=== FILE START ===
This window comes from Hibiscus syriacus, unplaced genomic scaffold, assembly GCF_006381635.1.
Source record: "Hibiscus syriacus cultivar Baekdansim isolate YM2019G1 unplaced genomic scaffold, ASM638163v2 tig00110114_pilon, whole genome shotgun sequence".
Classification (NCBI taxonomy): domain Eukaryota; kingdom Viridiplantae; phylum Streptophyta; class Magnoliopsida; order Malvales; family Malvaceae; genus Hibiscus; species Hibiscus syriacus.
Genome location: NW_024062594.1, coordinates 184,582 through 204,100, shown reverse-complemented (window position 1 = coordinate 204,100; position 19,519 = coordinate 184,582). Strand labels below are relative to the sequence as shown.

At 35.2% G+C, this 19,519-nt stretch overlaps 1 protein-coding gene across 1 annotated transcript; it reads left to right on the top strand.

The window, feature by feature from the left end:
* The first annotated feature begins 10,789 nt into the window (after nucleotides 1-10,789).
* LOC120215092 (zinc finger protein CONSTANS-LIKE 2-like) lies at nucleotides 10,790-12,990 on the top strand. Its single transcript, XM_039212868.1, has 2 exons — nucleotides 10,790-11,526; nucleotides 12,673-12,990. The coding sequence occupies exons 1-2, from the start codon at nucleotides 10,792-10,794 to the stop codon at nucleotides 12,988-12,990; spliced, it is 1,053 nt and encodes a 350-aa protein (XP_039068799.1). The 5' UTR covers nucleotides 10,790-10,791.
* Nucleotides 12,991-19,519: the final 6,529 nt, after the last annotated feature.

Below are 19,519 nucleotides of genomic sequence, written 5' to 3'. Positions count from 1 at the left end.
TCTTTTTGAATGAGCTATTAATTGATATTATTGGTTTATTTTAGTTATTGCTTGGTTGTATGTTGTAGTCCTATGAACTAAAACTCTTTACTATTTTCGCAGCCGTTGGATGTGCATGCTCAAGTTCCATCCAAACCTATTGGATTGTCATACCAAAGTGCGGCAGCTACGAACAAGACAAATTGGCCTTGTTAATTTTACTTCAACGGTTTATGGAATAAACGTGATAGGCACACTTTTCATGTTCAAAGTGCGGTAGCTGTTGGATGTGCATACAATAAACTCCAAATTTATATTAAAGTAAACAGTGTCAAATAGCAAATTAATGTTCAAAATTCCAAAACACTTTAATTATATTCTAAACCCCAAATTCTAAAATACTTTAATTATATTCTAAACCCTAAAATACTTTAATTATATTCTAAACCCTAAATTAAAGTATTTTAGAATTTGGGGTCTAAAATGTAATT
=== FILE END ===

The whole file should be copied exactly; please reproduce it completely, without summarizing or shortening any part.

This window comes from Hibiscus syriacus, unplaced genomic scaffold, assembly GCF_006381635.1.
Source record: "Hibiscus syriacus cultivar Baekdansim isolate YM2019G1 unplaced genomic scaffold, ASM638163v2 tig00110114_pilon, whole genome shotgun sequence".
Classification (NCBI taxonomy): domain Eukaryota; kingdom Viridiplantae; phylum Streptophyta; class Magnoliopsida; order Malvales; family Malvaceae; genus Hibiscus; species Hibiscus syriacus.
Genome location: NW_024062594.1, coordinates 184,582 through 204,100, shown reverse-complemented (window position 1 = coordinate 204,100; position 19,519 = coordinate 184,582). Strand labels below are relative to the sequence as shown.

At 35.2% G+C, this 19,519-nt stretch overlaps 1 protein-coding gene across 1 annotated transcript; it reads left to right on the top strand.

The window, feature by feature from the left end:
* The first annotated feature begins 10,789 nt into the window (after nucleotides 1-10,789).
* LOC120215092 (zinc finger protein CONSTANS-LIKE 2-like) lies at nucleotides 10,790-12,990 on the top strand. Its single transcript, XM_039212868.1, has 2 exons — nucleotides 10,790-11,526; nucleotides 12,673-12,990. The coding sequence occupies exons 1-2, from the start codon at nucleotides 10,792-10,794 to the stop codon at nucleotides 12,988-12,990; spliced, it is 1,053 nt and encodes a 350-aa protein (XP_039068799.1). The 5' UTR covers nucleotides 10,790-10,791.
* Nucleotides 12,991-19,519: the final 6,529 nt, after the last annotated feature.

Below are 19,519 nucleotides of genomic sequence, written 5' to 3'. Positions count from 1 at the left end.
TCTTTTTGAATGAGCTATTAATTGATATTATTGGTTTATTTTAGTTATTGCTTGGTTGTATGTTGTAGTCCTATGAACTAAAACTCTTTACTATTTTCGCAGCCGTTGGATGTGCATGCTCAAGTTCCATCCAAACCTATTGGATTGTCATACCAAAGTGCGGCAGCTACGAACAAGACAAATTGGCCTTGTTAATTTTACTTCAACGGTTTATGGAATAAACGTGATAGGCACACTTTTCATGTTCAAAGTGCGGTAGCTGTTGGATGTGCATACAATAAACTCCAAATTTATATTAAAGTAAACAGTGTCAAATAGCAAATTAATGTTCAAAATTCCAAAACACTTTAATTATATTCTAAACCCCAAATTCTAAAATACTTTAATTATATTCTAAACCCTAAAATACTTTAATTATATTCTAAACCCTAAATTAAAGTATTTTAGAATTTGGGGTCTAAAATGTAATT